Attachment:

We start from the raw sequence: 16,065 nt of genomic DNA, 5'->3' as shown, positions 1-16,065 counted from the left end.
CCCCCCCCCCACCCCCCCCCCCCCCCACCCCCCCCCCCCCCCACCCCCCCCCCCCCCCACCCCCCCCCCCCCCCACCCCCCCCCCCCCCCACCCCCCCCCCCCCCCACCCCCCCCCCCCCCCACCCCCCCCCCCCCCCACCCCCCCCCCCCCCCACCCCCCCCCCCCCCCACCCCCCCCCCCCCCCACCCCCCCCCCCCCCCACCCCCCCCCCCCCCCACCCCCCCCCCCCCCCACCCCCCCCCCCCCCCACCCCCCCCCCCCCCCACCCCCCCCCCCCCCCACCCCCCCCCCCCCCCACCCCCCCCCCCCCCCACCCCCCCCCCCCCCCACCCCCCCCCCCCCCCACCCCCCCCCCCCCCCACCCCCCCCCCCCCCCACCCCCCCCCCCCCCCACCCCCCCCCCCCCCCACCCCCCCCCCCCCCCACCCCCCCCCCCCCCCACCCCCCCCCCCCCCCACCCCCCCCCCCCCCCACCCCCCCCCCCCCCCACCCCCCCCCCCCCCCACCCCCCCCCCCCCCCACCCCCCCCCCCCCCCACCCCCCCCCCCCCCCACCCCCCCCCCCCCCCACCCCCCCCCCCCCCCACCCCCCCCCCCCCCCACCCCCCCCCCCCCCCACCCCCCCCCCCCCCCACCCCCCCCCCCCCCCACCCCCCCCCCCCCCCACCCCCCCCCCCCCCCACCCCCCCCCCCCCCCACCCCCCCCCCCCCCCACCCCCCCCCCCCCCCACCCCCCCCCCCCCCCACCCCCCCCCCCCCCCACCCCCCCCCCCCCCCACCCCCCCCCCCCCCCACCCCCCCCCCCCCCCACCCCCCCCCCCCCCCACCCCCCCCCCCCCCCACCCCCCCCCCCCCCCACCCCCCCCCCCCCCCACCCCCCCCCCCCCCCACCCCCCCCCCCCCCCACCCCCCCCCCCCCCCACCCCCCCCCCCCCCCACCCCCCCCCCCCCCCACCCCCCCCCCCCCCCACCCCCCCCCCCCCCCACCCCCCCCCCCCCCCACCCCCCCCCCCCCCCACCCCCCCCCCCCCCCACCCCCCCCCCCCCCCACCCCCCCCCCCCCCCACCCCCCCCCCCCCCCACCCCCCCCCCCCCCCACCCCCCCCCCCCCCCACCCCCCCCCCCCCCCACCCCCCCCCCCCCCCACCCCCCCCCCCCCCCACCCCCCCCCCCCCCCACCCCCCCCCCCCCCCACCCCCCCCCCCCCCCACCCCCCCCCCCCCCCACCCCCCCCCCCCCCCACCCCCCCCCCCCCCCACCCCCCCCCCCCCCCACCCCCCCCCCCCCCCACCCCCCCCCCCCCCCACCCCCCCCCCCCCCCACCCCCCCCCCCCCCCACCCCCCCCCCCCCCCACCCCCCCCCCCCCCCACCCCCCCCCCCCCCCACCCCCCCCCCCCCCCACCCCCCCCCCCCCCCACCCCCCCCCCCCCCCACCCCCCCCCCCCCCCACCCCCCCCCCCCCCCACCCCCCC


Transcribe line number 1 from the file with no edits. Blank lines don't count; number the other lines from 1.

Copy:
We start from the raw sequence: 16,065 nt of genomic DNA, 5'->3' as shown, positions 1-16,065 counted from the left end.